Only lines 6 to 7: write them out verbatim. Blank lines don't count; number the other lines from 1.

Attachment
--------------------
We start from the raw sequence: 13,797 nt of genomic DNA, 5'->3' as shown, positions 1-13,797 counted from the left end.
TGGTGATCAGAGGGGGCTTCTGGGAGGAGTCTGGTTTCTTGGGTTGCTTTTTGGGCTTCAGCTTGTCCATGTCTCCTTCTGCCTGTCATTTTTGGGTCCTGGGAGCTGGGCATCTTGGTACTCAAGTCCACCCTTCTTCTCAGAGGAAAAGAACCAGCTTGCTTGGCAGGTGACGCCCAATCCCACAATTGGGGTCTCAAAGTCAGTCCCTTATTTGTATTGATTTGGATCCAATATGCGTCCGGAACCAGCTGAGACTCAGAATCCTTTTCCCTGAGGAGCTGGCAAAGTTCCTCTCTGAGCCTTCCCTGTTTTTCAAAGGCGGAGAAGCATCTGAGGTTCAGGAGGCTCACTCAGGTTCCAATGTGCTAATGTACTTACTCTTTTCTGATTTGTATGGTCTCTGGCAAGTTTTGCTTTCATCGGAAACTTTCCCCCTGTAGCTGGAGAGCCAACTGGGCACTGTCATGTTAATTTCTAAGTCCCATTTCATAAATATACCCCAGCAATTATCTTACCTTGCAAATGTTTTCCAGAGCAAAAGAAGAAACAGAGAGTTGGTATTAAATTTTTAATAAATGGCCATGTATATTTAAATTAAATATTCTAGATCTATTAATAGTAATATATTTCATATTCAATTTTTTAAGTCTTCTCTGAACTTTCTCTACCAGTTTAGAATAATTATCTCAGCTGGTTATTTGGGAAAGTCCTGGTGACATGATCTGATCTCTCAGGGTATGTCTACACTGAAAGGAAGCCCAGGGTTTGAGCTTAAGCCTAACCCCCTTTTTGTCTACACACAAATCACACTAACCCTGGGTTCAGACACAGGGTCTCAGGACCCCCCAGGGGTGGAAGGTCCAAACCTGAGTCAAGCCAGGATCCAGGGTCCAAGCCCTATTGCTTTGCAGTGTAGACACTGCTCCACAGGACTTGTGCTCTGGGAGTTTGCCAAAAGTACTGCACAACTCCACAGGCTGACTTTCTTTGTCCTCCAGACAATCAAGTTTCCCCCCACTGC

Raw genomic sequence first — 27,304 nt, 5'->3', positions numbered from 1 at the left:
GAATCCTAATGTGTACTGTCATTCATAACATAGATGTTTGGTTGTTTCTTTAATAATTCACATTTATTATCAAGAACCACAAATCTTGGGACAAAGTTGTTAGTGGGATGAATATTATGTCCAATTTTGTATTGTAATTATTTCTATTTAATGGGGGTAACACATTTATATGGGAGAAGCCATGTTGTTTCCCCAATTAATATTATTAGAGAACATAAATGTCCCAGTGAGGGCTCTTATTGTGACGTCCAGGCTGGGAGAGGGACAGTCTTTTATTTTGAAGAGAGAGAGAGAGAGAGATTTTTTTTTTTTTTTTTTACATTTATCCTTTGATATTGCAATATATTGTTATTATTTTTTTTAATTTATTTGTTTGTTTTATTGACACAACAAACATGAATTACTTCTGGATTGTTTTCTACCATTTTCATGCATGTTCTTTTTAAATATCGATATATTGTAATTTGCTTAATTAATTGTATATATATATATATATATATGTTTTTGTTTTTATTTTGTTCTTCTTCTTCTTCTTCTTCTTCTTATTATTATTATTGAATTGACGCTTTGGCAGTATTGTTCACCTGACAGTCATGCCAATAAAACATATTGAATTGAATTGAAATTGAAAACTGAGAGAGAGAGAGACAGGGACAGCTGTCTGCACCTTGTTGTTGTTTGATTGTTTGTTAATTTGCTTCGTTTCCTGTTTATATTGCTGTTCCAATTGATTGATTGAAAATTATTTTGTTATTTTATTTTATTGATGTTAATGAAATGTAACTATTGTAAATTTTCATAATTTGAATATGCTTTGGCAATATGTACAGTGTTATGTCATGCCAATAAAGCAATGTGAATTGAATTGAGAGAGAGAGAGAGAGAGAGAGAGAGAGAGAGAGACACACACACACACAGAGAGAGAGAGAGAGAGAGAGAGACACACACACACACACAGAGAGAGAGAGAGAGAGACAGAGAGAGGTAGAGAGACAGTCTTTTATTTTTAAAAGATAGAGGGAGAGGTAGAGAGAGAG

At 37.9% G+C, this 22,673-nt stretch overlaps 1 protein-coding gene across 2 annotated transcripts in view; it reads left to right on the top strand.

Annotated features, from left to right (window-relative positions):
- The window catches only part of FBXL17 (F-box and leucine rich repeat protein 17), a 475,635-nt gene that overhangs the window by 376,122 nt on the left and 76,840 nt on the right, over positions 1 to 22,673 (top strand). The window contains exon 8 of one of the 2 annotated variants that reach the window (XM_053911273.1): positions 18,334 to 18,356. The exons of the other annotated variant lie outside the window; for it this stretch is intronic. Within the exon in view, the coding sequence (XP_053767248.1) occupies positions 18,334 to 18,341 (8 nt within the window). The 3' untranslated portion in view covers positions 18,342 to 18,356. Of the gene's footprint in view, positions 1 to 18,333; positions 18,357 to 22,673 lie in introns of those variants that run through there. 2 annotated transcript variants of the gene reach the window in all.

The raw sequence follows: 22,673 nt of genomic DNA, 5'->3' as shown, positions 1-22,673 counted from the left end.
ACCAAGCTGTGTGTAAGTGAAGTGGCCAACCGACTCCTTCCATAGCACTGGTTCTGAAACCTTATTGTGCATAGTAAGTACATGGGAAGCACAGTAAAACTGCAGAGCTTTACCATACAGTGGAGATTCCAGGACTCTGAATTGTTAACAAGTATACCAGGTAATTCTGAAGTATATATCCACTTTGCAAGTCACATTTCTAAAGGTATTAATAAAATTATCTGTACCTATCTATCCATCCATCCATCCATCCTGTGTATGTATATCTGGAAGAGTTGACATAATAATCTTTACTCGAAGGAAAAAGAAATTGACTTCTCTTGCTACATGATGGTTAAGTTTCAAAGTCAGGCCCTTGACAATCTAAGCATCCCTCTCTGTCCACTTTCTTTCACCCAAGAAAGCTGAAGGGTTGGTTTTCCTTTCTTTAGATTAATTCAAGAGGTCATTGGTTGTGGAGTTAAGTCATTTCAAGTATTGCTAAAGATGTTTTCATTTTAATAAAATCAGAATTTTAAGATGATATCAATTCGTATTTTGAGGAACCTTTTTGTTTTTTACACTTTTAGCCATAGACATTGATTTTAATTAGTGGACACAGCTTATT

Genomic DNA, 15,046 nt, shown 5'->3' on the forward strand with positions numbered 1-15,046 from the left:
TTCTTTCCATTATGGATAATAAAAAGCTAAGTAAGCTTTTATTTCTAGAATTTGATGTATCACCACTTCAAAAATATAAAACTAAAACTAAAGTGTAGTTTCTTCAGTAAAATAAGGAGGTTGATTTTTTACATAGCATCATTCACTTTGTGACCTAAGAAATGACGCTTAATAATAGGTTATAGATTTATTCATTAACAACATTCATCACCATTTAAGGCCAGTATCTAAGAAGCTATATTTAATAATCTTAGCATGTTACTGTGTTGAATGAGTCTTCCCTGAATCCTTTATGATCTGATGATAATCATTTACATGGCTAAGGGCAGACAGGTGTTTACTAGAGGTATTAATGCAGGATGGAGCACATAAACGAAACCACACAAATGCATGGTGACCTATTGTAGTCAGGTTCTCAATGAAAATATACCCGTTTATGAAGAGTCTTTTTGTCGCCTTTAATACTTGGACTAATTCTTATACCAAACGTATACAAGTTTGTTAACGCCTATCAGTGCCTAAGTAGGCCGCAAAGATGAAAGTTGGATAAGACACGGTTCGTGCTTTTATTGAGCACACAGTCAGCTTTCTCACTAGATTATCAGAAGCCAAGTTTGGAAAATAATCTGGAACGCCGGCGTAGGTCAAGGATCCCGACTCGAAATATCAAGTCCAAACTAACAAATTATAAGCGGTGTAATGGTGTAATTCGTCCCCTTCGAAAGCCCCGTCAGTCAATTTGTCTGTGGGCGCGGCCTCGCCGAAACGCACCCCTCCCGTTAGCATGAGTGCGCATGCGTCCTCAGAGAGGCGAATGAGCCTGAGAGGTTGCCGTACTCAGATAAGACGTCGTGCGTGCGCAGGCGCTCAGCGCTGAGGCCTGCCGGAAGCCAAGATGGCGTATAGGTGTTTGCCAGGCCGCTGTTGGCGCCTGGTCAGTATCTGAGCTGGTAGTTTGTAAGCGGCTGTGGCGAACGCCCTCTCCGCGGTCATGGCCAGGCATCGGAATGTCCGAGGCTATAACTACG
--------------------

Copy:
Annotated features, from left to right (window-relative positions):
- The window catches only part of FBXL17 (F-box and leucine rich repeat protein 17), a 475,635-nt gene that overhangs the window by 376,122 nt on the left and 76,840 nt on the right, over positions 1 to 22,673 (top strand). The window contains exon 8 of one of the 2 annotated variants that reach the window (XM_053911273.1): positions 18,334 to 18,356. The exons of the other annotated variant lie outside the window; for it this stretch is intronic. Within the exon in view, the coding sequence (XP_053767248.1) occupies positions 18,334 to 18,341 (8 nt within the window). The 3' untranslated portion in view covers positions 18,342 to 18,356. Of the gene's footprint in view, positions 1 to 18,333; positions 18,357 to 22,673 lie in introns of those variants that run through there. 2 annotated transcript variants of the gene reach the window in all.